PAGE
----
BAGHDAD, IRAQ – Iraq’s public tendering system is a mess. The Iraqi Grain Board (IGB) has extended, or “renewed,” tenders on several occasions, most recently with the current tender initially set to close on September 9, but now extended until September 29. The IGB’s contracts committee has not met as scheduled, leading to the current delay.
Adding to the turmoil are unrealistic offers of U.S. origin rice from Indian companies. There were four offers of U.S. rice in the current tender, three of which were from India-based companies that are reportedly not among the first tier of Indian exporters. One of the companies has a history of providing basmati rice to Iraq under public tenders; the other two are either small time exporters or serve as an export front for a miller (typically Indian millers register more than a few companies as exporters and use them specifically where government contracts are involved). Finally, we learned earlier today that a new Trade Minister has reportedly been named.
To say the least, a difficult market to navigate, but navigate it USA Rice will.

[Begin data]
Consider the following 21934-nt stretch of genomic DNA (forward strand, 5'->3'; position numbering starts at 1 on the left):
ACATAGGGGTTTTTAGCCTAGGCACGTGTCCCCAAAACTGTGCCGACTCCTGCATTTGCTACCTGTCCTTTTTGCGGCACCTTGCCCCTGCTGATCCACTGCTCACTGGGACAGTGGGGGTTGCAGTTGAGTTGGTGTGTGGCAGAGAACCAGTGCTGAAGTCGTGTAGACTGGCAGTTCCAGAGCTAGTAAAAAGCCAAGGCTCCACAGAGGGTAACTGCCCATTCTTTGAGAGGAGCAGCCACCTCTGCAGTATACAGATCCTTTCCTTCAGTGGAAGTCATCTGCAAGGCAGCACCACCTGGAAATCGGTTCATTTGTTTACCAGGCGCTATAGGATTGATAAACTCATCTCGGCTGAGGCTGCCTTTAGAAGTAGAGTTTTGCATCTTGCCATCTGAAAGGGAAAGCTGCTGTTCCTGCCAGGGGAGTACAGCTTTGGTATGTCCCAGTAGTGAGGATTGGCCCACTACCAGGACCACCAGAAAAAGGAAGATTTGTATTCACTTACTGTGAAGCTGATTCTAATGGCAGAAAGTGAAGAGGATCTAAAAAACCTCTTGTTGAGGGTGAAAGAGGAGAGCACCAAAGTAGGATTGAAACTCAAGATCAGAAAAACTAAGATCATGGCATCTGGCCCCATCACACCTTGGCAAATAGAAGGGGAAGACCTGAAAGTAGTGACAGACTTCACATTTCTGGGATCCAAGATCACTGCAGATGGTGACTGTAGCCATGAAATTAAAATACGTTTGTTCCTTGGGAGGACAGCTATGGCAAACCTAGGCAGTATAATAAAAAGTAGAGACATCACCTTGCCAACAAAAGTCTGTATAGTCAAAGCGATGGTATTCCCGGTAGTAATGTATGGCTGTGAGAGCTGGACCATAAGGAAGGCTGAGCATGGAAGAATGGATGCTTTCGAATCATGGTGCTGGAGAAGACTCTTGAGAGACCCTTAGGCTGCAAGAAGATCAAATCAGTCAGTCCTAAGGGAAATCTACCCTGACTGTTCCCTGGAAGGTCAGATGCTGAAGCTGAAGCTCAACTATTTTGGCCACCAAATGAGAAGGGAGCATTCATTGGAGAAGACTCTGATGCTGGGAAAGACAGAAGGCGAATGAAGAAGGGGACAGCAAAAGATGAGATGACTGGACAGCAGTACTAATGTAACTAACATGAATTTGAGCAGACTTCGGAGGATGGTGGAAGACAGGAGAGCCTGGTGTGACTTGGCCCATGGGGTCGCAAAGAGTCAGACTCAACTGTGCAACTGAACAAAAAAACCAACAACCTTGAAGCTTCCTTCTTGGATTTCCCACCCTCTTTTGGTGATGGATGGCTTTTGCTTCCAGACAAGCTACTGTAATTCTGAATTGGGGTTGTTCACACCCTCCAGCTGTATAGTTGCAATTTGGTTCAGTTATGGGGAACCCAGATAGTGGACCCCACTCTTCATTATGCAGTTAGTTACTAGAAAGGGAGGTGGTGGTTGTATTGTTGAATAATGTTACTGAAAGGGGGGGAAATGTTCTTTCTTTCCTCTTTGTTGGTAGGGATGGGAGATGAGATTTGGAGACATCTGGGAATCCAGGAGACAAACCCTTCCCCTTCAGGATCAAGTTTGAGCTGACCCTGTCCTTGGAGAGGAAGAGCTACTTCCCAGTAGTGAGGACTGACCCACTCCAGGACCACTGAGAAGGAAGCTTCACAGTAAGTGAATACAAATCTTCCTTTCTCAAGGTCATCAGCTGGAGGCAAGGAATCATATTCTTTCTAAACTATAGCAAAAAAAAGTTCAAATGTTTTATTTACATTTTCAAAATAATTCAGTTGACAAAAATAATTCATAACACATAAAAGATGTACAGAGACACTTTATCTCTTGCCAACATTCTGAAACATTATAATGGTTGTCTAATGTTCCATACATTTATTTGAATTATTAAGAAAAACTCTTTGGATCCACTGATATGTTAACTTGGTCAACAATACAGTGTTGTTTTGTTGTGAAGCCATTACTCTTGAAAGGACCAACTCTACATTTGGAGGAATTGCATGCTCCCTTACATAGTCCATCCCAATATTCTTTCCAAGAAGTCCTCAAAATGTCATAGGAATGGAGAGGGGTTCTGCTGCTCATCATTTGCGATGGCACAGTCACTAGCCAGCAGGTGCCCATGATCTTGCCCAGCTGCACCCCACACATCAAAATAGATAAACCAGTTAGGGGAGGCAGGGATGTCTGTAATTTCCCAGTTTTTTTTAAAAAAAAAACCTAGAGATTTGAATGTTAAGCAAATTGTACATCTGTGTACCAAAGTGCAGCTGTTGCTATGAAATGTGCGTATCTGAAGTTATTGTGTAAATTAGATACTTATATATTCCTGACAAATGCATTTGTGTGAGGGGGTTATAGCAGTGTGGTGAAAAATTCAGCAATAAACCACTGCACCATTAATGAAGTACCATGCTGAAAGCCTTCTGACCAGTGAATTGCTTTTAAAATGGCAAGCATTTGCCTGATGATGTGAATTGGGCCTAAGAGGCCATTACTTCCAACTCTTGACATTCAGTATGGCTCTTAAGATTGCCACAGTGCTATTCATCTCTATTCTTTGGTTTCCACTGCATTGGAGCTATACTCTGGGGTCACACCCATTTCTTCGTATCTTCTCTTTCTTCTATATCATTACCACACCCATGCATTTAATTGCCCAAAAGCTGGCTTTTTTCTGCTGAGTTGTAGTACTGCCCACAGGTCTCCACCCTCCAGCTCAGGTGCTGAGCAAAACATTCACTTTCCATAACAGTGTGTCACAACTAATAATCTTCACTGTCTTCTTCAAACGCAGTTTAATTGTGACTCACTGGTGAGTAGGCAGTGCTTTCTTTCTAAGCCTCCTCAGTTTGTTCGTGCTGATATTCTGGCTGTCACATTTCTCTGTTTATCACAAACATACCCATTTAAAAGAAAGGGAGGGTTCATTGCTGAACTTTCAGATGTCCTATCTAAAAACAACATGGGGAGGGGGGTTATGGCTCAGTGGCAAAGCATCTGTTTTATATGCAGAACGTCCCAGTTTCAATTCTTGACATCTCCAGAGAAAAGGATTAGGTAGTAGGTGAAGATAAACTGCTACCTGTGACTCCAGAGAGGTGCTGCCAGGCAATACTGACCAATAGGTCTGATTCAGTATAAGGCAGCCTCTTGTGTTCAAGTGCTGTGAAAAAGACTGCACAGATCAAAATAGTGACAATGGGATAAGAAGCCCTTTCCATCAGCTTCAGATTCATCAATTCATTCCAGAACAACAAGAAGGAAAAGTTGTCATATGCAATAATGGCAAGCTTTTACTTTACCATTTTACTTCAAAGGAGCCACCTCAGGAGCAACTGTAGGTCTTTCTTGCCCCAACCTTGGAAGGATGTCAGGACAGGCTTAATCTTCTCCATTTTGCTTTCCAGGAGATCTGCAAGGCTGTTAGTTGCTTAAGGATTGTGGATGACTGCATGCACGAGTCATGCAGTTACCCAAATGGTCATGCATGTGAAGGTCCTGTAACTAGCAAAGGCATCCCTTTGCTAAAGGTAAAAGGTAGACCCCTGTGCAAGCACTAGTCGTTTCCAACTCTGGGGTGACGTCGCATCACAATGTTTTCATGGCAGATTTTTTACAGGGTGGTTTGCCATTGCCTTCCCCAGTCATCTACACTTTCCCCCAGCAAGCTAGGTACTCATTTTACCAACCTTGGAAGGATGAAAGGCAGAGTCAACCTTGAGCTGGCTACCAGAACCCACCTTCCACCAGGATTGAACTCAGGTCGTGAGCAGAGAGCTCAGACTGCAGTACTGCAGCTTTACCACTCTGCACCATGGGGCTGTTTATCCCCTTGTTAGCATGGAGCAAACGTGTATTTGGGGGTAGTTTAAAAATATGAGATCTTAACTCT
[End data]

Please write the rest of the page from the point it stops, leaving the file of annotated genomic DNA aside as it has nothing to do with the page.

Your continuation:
“USA Rice remains engaged with the Trade Ministry through several channels, including the U.S. Embassy here, to ensure U.S. origin rice gets fair consideration under the public tendering system,” said USA Rice President & CEO Betsy Ward. “If indeed a new minister has been named, we will redouble our efforts to develop meaningful relationships with the Minister as well as members of the Grain Board, which is also likely to see some changes in personnel. Obviously, we can’t control the outcome of this or future tenders, but we will make every effort to keep the spotlight on U.S. rice as a viable option for purchase by Iraq.”